Different investors employ various trading strategies and follow different investment philosophies, so they tend to look at a wide array of aspects when deciding whether to buy, keep or sell a certain company’s shares. Insider trading behavior is one key aspect investors need to monitor, as shifts in insider sentiment could serve as accurate indicators of future stock performance. Corporate insiders are widely known for following the pattern of buying low and selling high – a contrarian approach to investing that has enabled them to beat stock market gauges over the years.
While insider buying appears to be quite easy to interpret, investors should be aware of the fact that insider selling could be misinterpreted quite often. As a general rule, insider sales are considered less informative than purchase transactions, because there is a wide range of reasons for corporate insiders to sell shares. Some of these reasons include personal cash needs, tax payments, or simple portfolio diversification. However, if I were investing my cash into a company’s stock, I would definitely be troubled by heavy insider selling regardless of the reasons corporate insiders sell shares. Hence, abundant insider selling may drive some investors to run for the exits. That said, this article will discuss a set of insider transactions reported with the SEC on Thursday.
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Interim CEO of Struggling Nutritional Supplements Retailer Buys Nearly $5 Million Worth of Stock
To start with, the current head of GNC Holdings Inc. (NYSE:GNC) snapped up a large number of shares at the beginning of the week. Robert F. Moran, interim Chief Executive Officer since late July 2016, bought an aggregate of 592,259 shares on Tuesday at prices varying from $7.64 to $8.83 per share. Mr. Moran currently owns a total of 653,271 shares following the massive purchase.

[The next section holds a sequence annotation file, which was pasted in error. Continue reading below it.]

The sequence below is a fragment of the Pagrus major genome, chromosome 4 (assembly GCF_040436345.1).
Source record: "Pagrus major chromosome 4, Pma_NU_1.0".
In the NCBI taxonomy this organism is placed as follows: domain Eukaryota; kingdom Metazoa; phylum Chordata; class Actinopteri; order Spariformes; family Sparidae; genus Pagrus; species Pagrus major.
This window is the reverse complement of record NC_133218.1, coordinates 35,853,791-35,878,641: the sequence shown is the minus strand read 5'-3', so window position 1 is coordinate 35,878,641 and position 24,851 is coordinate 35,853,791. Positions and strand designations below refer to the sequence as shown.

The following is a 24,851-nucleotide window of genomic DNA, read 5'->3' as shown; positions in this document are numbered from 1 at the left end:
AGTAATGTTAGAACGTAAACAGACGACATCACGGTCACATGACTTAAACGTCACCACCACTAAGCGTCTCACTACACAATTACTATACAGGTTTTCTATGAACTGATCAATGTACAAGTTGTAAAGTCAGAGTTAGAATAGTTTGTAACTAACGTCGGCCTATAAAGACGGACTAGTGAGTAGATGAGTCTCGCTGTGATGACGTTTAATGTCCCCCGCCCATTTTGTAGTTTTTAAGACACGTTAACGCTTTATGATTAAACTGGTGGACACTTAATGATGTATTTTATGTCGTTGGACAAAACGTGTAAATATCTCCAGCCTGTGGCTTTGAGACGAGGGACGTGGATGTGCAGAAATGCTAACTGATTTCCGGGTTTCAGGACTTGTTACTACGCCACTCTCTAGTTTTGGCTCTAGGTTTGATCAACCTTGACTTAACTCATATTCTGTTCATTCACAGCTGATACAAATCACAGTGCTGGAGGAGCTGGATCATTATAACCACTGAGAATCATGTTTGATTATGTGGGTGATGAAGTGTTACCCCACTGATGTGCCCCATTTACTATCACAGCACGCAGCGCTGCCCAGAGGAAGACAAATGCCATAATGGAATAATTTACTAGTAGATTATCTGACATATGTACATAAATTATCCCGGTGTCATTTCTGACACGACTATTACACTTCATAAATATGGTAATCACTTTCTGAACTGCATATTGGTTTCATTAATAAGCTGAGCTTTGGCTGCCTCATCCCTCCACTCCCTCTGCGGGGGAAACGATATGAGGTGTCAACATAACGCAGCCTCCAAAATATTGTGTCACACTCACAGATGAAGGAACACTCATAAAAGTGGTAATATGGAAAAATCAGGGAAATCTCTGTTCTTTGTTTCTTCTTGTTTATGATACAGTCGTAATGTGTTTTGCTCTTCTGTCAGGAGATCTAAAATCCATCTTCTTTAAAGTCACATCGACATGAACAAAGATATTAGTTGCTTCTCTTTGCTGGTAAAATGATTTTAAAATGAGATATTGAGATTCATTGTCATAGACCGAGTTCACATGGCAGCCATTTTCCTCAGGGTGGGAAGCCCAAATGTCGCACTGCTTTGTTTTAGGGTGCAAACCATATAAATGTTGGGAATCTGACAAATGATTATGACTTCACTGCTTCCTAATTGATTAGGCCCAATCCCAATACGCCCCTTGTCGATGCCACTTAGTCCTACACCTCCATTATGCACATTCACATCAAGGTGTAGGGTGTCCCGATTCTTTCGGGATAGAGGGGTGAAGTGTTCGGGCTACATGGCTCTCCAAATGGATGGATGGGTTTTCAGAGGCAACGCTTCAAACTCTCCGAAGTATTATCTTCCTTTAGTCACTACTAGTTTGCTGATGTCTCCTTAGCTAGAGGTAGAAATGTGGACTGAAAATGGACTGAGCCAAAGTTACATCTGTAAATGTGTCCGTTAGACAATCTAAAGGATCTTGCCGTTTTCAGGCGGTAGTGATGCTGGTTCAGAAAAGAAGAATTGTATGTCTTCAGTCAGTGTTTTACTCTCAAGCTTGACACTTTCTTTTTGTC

The global specialty retailer of health, wellness and performance products has seen its market capitalization decline by a disturbing 70% in the past 12 months. GNC Holdings Inc. (NYSE:GNC) recently released disappointing fourth-quarter financial results, as well as announced the suspension of its $0.20-dividend in order to free up around $55 million of cash to reduce debt. The nutritional supplements retailer’s fourth-quarter revenue fell by 9% year-on-year to $570 million, while sales at existing company-owned stores in the U.S. and on the website dropped by 12% year-over-year. Some are concerned over the company’s huge pile of debt, which totaled $1.54 billion at the end of December. GNC Holdings had a mere $34.5 million in cash and cash equivalents at year-end. More importantly, the company has non-cancelable contractual obligations of $1.57 billion due in 2018 and 2019, so one should be careful when thinking of following Mr. Moran’s move. Stockholm-based HealthInvest Partners AB, founded by Anders Hallberg and Carl Bennet, trimmed its position in GNC Holdings Inc. (NYSE:GNC) by 13% during the fourth quarter to around 423,000 shares.
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The second page of this insider trading article will reveal fresh insider buying observed at two other companies.